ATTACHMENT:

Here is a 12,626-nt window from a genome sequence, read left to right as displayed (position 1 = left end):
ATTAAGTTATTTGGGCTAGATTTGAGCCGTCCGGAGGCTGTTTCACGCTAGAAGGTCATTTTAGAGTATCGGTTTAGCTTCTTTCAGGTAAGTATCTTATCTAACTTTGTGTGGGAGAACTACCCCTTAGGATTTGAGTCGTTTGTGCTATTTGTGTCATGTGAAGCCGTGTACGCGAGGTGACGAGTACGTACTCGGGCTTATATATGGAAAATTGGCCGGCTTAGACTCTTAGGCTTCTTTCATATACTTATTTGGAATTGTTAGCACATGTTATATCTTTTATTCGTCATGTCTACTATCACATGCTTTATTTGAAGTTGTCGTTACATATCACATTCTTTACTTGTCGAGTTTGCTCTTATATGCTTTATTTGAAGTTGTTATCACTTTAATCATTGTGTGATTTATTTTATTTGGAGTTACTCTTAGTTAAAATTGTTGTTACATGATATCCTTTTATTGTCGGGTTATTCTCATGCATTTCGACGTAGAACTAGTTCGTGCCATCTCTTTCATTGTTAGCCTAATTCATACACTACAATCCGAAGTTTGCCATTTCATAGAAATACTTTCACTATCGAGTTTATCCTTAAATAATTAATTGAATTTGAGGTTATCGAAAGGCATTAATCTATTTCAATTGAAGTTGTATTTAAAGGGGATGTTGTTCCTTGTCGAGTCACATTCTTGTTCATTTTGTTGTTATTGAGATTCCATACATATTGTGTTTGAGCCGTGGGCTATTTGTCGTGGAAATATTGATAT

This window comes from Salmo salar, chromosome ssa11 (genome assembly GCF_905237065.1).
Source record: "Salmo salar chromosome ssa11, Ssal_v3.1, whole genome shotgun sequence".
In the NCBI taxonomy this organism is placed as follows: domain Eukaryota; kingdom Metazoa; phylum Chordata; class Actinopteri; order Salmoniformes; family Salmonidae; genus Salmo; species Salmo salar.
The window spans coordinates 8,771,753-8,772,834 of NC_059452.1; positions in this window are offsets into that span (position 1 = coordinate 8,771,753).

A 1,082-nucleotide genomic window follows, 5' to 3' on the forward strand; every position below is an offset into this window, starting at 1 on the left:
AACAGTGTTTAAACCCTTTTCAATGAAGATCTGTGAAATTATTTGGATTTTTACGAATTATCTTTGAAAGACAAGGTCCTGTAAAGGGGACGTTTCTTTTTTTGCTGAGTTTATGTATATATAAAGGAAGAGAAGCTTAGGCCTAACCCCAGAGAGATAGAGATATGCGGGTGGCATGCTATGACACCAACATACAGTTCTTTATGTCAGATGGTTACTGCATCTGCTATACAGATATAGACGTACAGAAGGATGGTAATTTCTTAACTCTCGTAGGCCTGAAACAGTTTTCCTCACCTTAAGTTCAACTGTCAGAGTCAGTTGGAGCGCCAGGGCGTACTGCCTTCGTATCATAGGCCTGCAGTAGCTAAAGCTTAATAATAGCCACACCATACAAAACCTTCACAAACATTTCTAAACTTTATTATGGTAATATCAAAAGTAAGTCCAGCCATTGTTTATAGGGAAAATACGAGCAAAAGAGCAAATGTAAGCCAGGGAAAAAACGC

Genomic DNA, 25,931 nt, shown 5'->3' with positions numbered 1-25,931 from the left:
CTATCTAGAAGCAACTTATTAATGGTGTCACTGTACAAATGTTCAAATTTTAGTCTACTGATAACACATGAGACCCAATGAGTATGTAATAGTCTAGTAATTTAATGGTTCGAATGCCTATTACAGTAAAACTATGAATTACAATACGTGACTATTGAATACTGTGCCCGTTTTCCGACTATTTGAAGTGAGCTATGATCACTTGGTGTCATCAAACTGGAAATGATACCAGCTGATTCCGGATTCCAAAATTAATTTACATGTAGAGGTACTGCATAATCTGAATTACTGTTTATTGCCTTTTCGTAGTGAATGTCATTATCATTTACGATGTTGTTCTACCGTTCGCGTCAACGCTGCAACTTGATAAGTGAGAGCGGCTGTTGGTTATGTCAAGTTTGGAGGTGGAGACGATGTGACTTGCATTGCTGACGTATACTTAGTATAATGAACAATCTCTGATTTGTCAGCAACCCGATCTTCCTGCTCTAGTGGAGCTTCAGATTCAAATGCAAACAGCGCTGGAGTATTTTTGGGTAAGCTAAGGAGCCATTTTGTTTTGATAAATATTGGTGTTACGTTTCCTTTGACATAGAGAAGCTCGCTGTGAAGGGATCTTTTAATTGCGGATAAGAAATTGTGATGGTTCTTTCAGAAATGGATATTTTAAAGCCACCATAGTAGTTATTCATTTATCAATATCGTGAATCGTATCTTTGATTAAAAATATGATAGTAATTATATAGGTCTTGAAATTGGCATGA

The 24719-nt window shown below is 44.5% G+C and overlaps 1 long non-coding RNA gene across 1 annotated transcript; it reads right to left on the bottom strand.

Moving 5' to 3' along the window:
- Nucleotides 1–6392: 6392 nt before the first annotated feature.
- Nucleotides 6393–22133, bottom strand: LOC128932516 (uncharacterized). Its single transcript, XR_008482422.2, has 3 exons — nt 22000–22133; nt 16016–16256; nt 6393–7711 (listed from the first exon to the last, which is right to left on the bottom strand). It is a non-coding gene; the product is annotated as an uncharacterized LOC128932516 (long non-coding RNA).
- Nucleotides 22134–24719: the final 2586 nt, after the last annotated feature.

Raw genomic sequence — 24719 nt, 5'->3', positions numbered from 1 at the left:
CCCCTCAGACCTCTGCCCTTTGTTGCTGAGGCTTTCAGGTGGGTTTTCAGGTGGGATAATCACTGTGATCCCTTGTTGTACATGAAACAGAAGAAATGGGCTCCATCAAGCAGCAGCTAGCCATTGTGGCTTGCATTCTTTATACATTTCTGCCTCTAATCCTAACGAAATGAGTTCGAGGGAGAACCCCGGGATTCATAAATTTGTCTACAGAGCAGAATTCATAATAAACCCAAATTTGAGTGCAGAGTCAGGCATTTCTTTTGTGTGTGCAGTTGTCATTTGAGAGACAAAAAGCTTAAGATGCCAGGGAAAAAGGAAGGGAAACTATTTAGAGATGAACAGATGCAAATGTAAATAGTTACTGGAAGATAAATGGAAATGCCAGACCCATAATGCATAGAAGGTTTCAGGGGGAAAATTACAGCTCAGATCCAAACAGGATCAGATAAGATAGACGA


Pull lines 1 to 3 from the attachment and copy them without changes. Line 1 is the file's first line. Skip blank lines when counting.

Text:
Here is a 12,626-nt window from a genome sequence, read left to right as displayed (position 1 = left end):
ATTAAGTTATTTGGGCTAGATTTGAGCCGTCCGGAGGCTGTTTCACGCTAGAAGGTCATTTTAGAGTATCGGTTTAGCTTCTTTCAGGTAAGTATCTTATCTAACTTTGTGTGGGAGAACTACCCCTTAGGATTTGAGTCGTTTGTGCTATTTGTGTCATGTGAAGCCGTGTACGCGAGGTGACGAGTACGTACTCGGGCTTATATATGGAAAATTGGCCGGCTTAGACTCTTAGGCTTCTTTCATATACTTATTTGGAATTGTTAGCACATGTTATATCTTTTATTCGTCATGTCTACTATCACATGCTTTATTTGAAGTTGTCGTTACATATCACATTCTTTACTTGTCGAGTTTGCTCTTATATGCTTTATTTGAAGTTGTTATCACTTTAATCATTGTGTGATTTATTTTATTTGGAGTTACTCTTAGTTAAAATTGTTGTTACATGATATCCTTTTATTGTCGGGTTATTCTCATGCATTTCGACGTAGAACTAGTTCGTGCCATCTCTTTCATTGTTAGCCTAATTCATACACTACAATCCGAAGTTTGCCATTTCATAGAAATACTTTCACTATCGAGTTTATCCTTAAATAATTAATTGAATTTGAGGTTATCGAAAGGCATTAATCTATTTCAATTGAAGTTGTATTTAAAGGGGATGTTGTTCCTTGTCGAGTCACATTCTTGTTCATTTTGTTGTTATTGAGATTCCATACATATTGTGTTTGAGCCGTGGGCTATTTGTCGTGGAAATATTGATAT

This window comes from Salmo salar, chromosome ssa11 (genome assembly GCF_905237065.1).